show you a traitor. If I were President of the United States I would have all such
arrested, and, if convicted, by the Eternal God I would have them hung!"
On the 4th of March 1862,
after the capture of Nashville by the National forces, Mr. Johnson was appointed by the
President Military Governor of Tennessee, with the rank of Brigadier-General. The
acceptance of this position necessitated, of course, the resignation of his situation in
the Senate. As Military Governor Mr. Johnson was both just and firm. If he exacted a very
rigorous test-oath from the disloyal, it was because he was convinced that, in justice,
all government must be in the interest of loyal men. If he exacted from rich secessionists
large sums of money for the support of the poor citizens who had been impoverished by the
rebellion, it was because those men were responsible for the poverty which was thus
As to Mr. Johnsons future policy,
his explicit statements leave us no room for doubt. Against responsible, conscious
traitors the law must take its course as against other criminals. They must not only be
punished, but impoverished. The problem of restoration is one for loyal men to solve.
Except in the abolition of slavery, the States are to retain the character which belonged
to them before the war. We are pledged, according to the requirements of the Constitution,
to secure to these States a republican form of government. In reply to the question, What
constitutes a State? Mr. Johnson answers, "Its loyal citizens." It is into the
hands of these that the work of reconstruction be committed.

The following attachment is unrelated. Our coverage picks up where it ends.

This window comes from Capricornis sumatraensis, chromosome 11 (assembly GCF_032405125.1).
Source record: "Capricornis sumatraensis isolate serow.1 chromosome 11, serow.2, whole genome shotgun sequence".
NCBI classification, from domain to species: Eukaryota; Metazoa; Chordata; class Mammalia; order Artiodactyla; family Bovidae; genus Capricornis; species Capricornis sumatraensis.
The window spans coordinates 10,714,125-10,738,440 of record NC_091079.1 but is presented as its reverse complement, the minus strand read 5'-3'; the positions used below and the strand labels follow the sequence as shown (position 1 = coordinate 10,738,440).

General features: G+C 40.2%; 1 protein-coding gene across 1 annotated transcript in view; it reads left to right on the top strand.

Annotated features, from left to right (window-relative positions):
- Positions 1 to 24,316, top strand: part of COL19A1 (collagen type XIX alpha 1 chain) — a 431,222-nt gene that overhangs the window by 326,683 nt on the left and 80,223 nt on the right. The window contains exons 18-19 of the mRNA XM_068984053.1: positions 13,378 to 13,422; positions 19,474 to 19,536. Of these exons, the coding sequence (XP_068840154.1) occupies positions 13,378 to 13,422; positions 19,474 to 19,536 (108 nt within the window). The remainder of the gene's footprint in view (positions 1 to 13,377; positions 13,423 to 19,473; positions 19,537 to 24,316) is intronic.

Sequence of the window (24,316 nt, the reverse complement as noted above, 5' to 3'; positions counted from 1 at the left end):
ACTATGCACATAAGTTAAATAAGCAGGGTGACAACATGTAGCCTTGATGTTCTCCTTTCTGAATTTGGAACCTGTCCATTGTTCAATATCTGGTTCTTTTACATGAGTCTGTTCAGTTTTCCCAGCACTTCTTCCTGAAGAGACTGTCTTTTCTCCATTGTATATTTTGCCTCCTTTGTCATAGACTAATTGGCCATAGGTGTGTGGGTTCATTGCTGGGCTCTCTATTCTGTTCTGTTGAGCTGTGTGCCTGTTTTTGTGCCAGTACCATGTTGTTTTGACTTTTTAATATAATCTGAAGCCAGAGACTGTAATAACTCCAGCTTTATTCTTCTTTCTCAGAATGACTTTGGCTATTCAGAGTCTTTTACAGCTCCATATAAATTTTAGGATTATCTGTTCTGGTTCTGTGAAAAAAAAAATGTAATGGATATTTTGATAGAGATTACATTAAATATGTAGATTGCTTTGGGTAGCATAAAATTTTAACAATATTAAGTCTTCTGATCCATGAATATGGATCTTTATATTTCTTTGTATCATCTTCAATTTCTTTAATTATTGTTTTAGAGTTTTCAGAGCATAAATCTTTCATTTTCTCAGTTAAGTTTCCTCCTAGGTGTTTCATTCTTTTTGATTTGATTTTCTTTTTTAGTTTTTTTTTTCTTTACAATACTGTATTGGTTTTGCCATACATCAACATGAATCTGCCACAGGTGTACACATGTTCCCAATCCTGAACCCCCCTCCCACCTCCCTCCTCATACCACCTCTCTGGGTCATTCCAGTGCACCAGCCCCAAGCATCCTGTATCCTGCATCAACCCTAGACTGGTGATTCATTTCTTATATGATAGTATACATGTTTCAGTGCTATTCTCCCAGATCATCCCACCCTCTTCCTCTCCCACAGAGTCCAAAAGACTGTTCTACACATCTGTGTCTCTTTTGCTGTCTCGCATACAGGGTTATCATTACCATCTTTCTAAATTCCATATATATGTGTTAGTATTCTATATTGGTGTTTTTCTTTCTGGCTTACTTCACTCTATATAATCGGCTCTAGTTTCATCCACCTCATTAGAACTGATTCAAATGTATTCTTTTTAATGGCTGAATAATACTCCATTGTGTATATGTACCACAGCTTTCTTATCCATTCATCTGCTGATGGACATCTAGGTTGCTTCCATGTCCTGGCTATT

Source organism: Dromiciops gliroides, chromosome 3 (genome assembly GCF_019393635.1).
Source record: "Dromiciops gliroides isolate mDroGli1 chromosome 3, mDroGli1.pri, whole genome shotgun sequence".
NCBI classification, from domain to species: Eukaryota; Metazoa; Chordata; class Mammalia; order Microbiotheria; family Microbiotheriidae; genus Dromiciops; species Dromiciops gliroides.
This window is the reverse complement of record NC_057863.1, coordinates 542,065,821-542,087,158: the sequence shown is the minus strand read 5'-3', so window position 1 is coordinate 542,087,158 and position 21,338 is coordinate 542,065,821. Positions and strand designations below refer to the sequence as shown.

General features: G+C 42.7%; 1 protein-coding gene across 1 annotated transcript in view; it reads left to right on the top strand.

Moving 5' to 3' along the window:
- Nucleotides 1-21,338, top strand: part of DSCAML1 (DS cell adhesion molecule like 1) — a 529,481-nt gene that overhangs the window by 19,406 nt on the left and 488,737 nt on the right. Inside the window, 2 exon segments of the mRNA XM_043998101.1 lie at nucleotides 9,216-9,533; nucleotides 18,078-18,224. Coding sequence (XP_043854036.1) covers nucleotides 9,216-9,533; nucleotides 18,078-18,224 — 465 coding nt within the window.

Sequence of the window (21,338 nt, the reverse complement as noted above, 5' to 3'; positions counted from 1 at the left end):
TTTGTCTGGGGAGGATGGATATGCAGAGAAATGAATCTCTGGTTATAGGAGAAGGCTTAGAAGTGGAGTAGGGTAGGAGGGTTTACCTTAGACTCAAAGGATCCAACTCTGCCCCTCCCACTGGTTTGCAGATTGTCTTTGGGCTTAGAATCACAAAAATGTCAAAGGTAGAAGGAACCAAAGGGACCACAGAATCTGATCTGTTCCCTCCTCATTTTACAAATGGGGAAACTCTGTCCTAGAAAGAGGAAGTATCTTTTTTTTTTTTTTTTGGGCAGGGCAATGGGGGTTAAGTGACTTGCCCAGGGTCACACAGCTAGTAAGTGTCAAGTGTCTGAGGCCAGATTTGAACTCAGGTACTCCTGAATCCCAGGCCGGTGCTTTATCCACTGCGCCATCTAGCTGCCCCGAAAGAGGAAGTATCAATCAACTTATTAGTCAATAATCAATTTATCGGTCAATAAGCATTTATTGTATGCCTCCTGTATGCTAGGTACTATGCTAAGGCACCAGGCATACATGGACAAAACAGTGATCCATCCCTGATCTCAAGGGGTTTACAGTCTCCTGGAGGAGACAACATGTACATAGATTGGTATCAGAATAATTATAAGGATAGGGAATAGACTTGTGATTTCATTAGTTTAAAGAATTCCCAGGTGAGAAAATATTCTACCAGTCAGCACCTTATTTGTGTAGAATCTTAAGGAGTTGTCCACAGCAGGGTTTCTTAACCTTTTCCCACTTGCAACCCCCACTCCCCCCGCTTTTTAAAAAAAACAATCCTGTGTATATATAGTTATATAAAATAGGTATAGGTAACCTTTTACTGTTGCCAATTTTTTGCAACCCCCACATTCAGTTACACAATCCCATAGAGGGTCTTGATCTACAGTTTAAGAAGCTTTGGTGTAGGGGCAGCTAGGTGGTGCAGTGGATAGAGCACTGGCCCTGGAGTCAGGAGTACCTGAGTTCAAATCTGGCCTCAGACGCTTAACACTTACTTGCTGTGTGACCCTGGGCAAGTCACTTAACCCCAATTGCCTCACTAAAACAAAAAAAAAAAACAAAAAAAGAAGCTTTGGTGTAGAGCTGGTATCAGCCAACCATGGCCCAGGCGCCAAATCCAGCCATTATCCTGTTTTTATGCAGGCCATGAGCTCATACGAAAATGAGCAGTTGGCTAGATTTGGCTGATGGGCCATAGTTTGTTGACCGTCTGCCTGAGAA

Mr. Johnson comes into power through a
most melancholy occurrence, but he has entered upon the duties of his office with a
dignity and firmness that elicits at the same time the confidence of the American people.
May God spare his life and guide his steps!
There are points in the policy of reconstruction that have hitherto been
little discussed, but which must very soon assume important phases. The emancipation of
four millions of slaves, it is thought, will but partially effect the work of political
regeneration in the South. If the reports which reach us have any truth, it is certain
that there is a large class in the South whose prejudice against the sentiments held at
the North is as strong as ever before. There are men and women there who will teach their
children to hate the name of Northern men. There are politicians of this class who will
strive again for power, which they will wield as unscrupulously as they have ever done. A
barrier against the possibility of such an exercise of power must be set at the very
first, or we shall have no tranquil peace for many years. The only remedy is to not simply
free but also to enfranchise the negroes. Give the negroes a vote and they will most
certainly be courted by both parties at the South. It may be objected that they will thus
become merely the tools of politicians. But it must be remembered that freedom will excite
new activities in these black men. They will have leaders of their own; they will have
sentiments of their own; and the policy which they will most naturally adopt will be that
which will bring them into alliance with the poor loyal whites of the South. Besides,
their memories of the past oppression of which they have been the victims, their memory of
the part which colored soldiers have played in the war for the Union all these will
bind them to a purely Democratic policy.
Articles relating to Johnson's Background:
Andrew Johnson (small bio)
June 25, 1864, page 402
The Union Nominations
June 25, 1864, page 402
President Andrew Johnson
May 13, 1865, page 289
The President and the Secretary
May 20, 1865, page 306
September 15, 1866, page 583
September 15, 1866, page 584
September 14, 1867, page 578
December 7, 1867, page 770